Military Satellite Communication Systems

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Overview Military Satellite Communication Systems
By Dr Thomas Withington Last updated: May 26th, 2022

Military Satellite Communications (Mil SATCOM) technologies perform an essential role in modern military tactical communications. Field-proven Mil SATCOM solutions are deployed across a broad range of defense applications including military aircraft, vessels, vehicles and portable terminals.

Introduction to Military SATCOM

Satellite Communications (SATCOM) are used for the movement of voice, data and imagery traffic. SATCOM tends to be employed when communications between points A and B eclipse a Line-of-Sight (LOS) range. In contrast, Very/Ultra High Frequency (V/UHF) radios must have an unobstructed LOS range to communicate. SATCOM may also be used when distances between two V/UHF radios eclipse ranges achievable with their V/UHF networks. As a result, SATCOM is employed chiefly for long-range communications at intercontinental distances. Likewise, it may be used when natural or artificial obstacles prevent a LOS range between two V/UHF radios.

Two hypothetical military examples illustrate this: A dismounted special forces team is on a counter-insurgency mission. The team uses Mil SATCOM to communicate with their headquarters thousands of kilometers away in their home country. Similarly, two military vehicles may be separated from each other by a mountain range impeding their LOS V/UHF radios. SATCOM will let these vehicles bypass the mountain range by bouncing their communications traffic across a satellite. SATCOM is routinely used by dismounted troops, vehicles, aircraft, warships and submarines, along with fixed or deployed headquarters, bases and installations.

Adoption of Military Satellite Communication

Use gathered momentum for the military and civilian worlds alike in the late 1950s. The US Advanced Research Military satellite communications Projects Agency embarked on Project SCORE in 1958. An acronym for Signal Communications by Orbiting Relay Equipment, the SCORE satellite was launched on 12th December. It could receive, store and retransmit messages using radio transmissions.

As of 2021, there are almost 100 satellites in orbit used solely for military communications. Militaries also often share government-owned satellites for communications. Some armed forces without access to sovereign communications satellites may lease services using private-sector spacecraft. Militaries with access to sovereign communications satellites may lease additional services from private sector providers.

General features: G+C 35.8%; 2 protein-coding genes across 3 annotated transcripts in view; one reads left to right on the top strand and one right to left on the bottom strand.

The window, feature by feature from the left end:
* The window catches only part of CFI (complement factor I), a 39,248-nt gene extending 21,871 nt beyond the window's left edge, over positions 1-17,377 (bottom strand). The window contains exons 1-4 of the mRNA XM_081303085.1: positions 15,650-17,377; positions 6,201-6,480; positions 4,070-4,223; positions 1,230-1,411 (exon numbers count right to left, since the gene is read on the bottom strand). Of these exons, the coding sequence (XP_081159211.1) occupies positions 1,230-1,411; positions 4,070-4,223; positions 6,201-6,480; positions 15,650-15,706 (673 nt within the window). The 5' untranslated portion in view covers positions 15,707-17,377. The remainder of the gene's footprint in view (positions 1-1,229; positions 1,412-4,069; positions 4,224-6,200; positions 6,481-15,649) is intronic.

MIL SATCOM Architecture

Military Satellite Communications (MILSATCOM) provision includes four elements. Firstly, there are the satellites. These are served by fixed or mobile SATCOM terminals furnishing troops, platforms and bases. Communications may also occur via a teleport, a large ground station where traffic is sent and received. Also included in the architecture is the infrastructure supporting the satellites and terminals. This includes installations from where the satellites are controlled and maintained.

SATCOM Frequency Bands

The International Telecommunications Union (ITU), the United Nations agency which is the global custodian of the radio spectrum, reserves specific parts of the radio spectrum for satellite communications. These include sections within the V/UHF, L, C, S, X, Ku and Ka wavebands.

The reason for this plethora of frequencies is because each band has its own strengths and weaknesses. Higher frequency bands like Ku-band and Ka-band are more prone to atmospheric water vapor interference. However, Ku- and Ka-band terminals use small antennas and are more appropriate for SATCOM on-the-move applications and space-constrained platforms. Meanwhile, lower frequency bands like L-band are less susceptible to meteorological interference but use comparatively large antennas. As such, L-band SATCOM may be more appropriate for static applications or large platforms like warships.